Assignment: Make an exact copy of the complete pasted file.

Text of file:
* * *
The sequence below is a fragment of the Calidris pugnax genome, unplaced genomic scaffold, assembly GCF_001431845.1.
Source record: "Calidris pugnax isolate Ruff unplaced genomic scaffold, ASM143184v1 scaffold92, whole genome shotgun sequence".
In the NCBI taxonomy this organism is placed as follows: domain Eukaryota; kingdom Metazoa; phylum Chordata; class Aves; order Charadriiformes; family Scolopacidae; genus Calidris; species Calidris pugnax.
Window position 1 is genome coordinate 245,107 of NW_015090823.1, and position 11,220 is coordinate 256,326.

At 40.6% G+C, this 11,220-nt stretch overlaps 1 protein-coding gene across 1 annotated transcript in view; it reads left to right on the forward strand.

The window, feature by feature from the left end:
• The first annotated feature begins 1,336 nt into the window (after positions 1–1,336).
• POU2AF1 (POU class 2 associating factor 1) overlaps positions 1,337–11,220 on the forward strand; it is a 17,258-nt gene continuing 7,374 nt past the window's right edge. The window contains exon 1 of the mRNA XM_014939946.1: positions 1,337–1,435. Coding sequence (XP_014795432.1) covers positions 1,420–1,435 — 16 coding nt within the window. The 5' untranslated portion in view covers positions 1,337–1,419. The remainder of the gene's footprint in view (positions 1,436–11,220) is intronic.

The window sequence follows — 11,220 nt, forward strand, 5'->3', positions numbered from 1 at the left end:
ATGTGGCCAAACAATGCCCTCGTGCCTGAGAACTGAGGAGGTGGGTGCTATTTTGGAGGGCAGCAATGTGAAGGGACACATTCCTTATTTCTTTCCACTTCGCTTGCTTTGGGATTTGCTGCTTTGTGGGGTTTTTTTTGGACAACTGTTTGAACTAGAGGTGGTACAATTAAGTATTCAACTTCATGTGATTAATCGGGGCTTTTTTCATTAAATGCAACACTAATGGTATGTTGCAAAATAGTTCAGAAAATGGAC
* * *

The sequence below is a fragment of the Calidris pugnax genome, unplaced genomic scaffold, assembly GCF_001431845.1.
Source record: "Calidris pugnax isolate Ruff unplaced genomic scaffold, ASM143184v1 scaffold92, whole genome shotgun sequence".
In the NCBI taxonomy this organism is placed as follows: domain Eukaryota; kingdom Metazoa; phylum Chordata; class Aves; order Charadriiformes; family Scolopacidae; genus Calidris; species Calidris pugnax.
Window position 1 is genome coordinate 245,107 of NW_015090823.1, and position 11,220 is coordinate 256,326.

At 40.6% G+C, this 11,220-nt stretch overlaps 1 protein-coding gene across 1 annotated transcript in view; it reads left to right on the forward strand.

The window, feature by feature from the left end:
• The first annotated feature begins 1,336 nt into the window (after positions 1–1,336).
• POU2AF1 (POU class 2 associating factor 1) overlaps positions 1,337–11,220 on the forward strand; it is a 17,258-nt gene continuing 7,374 nt past the window's right edge. The window contains exon 1 of the mRNA XM_014939946.1: positions 1,337–1,435. Coding sequence (XP_014795432.1) covers positions 1,420–1,435 — 16 coding nt within the window. The 5' untranslated portion in view covers positions 1,337–1,419. The remainder of the gene's footprint in view (positions 1,436–11,220) is intronic.

The window sequence follows — 11,220 nt, forward strand, 5'->3', positions numbered from 1 at the left end:
ATGTGGCCAAACAATGCCCTCGTGCCTGAGAACTGAGGAGGTGGGTGCTATTTTGGAGGGCAGCAATGTGAAGGGACACATTCCTTATTTCTTTCCACTTCGCTTGCTTTGGGATTTGCTGCTTTGTGGGGTTTTTTTTGGACAACTGTTTGAACTAGAGGTGGTACAATTAAGTATTCAACTTCATGTGATTAATCGGGGCTTTTTTCATTAAATGCAACACTAATGGTATGTTGCAAAATAGTTCAGAAAATGGAC